John 20:1-18 is the primary Gospel lesson for the Revised Common Lectionary and is the lesson for the Narrative Lectionary. All four gospels tell this story slightly differently: in John, it was still dark when Mary Magdalene came to the tomb alone and found the stone was already rolled away. Mary ran to tell Peter and the “other,” “beloved” unnamed disciple that the writer of John alludes to as being present in the second half of the gospel, and they both came running. The other disciple outran Peter, but Peter managed to go inside first, finding the linen wrappings and the cloth on Jesus’s head all rolled up neatly. The other disciple then entered the tomb, and “saw and believed.” However, both Peter and this other disciple returned to their own homes. Mary stayed. She was weeping in the garden, and she looked in the tomb and saw two angels who asked her why she was crying. She told them that “they” (we assume some local religious authorities, although it isn’t explained) had taken her Lord and didn’t know where he was. She then confronted a gardener who also asked her why she was crying, and she asked him if he had taken away the body. Then the gardener said her name, and Mary recognized her teacher. Jesus told her not to hold on to him, but to go and tell the disciples that he was ascending to God. Mary went and witnessed to the disciples that she had seen the risen Lord and told them all what Jesus said to her, the first to witness the resurrection and proclaim the good news.
An alternative selection is Luke 24:1-12. In Luke’s account, Mary Magdalene, Mary the mother of James, Joanna, and the other women who traveled with Jesus came to the tomb at early dawn. They found the stone rolled away and were perplexed. Suddenly two men in dazzling clothes stood beside them. These angels remark, “Why do you look for the living among the dead?” Then they remind the women what Jesus told them in Galilee, and they went and told the remaining disciples and “the rest,” other followers of Jesus. At this point, Peter ran to the tomb and found the linen wrappings by themselves, amazed at what happened.
Even though Jesus said that on the third day he would be raised, how could anyone believe it? How could anyone who witnessed such horrors as the crucifixion, the last and final punishment by the empire, believe that anything good could still happen? How could anyone live again after dying? Paul knew that some were skeptical and believed that Jesus only appeared to die, or appeared to live again, that it couldn’t be a physical resurrection. But that’s just it: God has done the impossible. Everything else in our world and our lives can be explained, but not this. God made life triumph over death. This is unexplainable. It is unbelievable—and yet, belief has triumphed over skepticism. Love has triumphed over hate. Life triumphs over death. The reign of Christ triumphs over the empires of the world. Christ is Risen!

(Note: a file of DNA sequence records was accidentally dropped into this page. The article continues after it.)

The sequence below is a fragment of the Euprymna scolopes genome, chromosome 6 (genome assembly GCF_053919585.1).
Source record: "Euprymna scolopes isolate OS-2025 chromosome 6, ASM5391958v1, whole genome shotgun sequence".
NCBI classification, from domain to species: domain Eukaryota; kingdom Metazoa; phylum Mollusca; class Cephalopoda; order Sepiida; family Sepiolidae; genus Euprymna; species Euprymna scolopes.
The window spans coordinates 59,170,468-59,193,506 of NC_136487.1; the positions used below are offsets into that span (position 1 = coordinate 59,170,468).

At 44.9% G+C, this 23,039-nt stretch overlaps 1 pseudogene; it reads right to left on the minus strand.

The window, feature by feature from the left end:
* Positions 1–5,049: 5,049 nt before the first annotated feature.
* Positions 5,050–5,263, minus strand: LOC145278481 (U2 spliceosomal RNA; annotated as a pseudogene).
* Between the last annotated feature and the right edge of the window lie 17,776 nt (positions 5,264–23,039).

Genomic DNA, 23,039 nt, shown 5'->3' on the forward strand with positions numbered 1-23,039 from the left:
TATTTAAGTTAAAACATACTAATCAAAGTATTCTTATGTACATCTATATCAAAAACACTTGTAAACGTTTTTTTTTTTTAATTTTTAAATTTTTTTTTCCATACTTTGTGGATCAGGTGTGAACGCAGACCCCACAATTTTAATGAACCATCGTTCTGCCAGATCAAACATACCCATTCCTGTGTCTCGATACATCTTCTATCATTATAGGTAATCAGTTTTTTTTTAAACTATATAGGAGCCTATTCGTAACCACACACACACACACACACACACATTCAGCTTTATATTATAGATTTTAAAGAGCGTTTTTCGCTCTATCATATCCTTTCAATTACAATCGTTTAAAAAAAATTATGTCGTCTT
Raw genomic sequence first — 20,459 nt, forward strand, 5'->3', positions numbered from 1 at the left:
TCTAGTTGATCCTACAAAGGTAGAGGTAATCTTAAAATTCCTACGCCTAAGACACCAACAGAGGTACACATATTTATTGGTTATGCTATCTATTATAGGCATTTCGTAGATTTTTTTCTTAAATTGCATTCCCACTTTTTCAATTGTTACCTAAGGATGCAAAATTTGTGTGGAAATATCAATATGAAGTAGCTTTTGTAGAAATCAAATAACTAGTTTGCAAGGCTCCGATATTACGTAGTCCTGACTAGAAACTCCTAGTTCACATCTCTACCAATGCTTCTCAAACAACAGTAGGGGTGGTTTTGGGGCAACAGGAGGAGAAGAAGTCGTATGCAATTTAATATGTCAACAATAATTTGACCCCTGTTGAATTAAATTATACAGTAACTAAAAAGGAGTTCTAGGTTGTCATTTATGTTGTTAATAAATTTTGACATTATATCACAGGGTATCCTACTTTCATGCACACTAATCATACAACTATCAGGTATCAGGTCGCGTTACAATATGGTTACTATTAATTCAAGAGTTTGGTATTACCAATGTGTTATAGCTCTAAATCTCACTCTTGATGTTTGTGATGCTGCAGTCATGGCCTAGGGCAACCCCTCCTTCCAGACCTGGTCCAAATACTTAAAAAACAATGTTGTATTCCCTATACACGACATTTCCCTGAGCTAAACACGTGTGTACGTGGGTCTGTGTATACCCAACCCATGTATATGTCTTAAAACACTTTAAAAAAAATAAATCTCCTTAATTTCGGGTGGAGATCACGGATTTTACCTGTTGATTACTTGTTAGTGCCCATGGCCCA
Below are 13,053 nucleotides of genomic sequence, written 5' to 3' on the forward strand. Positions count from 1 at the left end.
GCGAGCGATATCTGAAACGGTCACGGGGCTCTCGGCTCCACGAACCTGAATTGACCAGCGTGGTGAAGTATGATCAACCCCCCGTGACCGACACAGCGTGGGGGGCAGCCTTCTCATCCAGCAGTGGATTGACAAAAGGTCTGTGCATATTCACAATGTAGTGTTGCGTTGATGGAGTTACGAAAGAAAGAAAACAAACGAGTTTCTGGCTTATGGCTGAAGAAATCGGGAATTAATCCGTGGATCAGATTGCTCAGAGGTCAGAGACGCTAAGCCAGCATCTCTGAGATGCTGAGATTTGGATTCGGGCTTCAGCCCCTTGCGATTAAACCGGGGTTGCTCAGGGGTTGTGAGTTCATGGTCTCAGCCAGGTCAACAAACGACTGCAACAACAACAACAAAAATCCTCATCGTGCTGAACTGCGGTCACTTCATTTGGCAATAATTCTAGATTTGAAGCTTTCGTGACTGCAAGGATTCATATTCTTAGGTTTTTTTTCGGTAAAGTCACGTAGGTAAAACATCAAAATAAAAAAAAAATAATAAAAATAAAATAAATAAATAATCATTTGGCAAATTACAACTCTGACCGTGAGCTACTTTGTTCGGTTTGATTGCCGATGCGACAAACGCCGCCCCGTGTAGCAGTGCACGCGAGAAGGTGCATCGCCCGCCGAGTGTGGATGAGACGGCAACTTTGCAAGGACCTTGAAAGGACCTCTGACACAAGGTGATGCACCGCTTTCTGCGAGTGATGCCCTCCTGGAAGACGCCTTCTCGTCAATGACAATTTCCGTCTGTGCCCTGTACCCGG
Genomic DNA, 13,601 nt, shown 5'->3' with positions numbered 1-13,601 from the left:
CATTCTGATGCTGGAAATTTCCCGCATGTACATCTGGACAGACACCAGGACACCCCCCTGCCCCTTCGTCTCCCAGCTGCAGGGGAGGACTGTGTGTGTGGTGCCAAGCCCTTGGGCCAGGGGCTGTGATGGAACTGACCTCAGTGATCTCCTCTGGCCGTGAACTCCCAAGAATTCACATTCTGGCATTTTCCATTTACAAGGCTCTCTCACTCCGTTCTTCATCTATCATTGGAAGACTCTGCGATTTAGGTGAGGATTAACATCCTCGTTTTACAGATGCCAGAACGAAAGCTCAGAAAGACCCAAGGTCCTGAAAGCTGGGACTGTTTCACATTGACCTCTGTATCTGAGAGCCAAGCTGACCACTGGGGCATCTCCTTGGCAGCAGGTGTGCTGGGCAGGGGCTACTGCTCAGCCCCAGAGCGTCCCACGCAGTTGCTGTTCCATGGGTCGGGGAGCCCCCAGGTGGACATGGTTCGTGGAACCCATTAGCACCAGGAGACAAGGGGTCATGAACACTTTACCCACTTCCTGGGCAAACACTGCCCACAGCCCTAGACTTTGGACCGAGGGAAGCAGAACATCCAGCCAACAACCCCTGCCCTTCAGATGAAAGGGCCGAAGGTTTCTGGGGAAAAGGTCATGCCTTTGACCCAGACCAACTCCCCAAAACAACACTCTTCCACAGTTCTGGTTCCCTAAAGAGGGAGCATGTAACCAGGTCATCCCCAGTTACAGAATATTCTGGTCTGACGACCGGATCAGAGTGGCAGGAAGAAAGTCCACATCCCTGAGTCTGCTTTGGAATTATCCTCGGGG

Call to Worship
On the first day of the week, at early dawn,
The stone was rolled away!
The women entered the tomb,
There was no body to be found!
The angels said to them,
“Do not be afraid!
He is not here,
For Christ is Risen!”
Christ is Risen Indeed!
Prayer of Brokenness/Confession
We confess, Loving One, that Christ is Risen Indeed! We confess that we are still beholden to worldly notions of what is final and done, and do not yet understand the fullness of Your Gospel, that Your love endures forever. Guide us from the shadows of the tomb into the radiance of dawn. May we understand now that even if we see in a mirror dimly, one day we shall understand face to face and be blown away by Your compassion, mercy, and grace. In the name of the Risen Christ, we pray all things. Amen.
We know who our Redeemer is. Flesh and blood, born as one of us, living and breathing as one of us, and dying as one of us, we confess that Christ is Risen, and there is nothing that holds us back from the love of God. Beloved, you are forgiven. You are precious to God. In Christ, you hold the resurrection, and new life that is blooming now. Go and share the Good News of Christ. Amen.
God of Ever-Flowing Life, our ancestors in the faith paused for a day after Your death. They paused before entering the tomb. They paused at the words of the angels. Life flows on in endless song, as we are taught, and nothing can stop love and life, but remind us that the pauses are necessary. Even now, as we rejoice in Your resurrection, help us to pause and ponder what it means to move from one moment to the next. Help us to remember to pause for death so that we have space to grieve, and then the space to rejoice in Your resurrection. Help us not to fill pauses with busy-ness, but to create more pauses in our life so that we might contemplate Your life, death, and resurrection, all for us, out of Your great love. For Your love and life are ever-flowing, and will sustain us in the pauses and rests. Amen.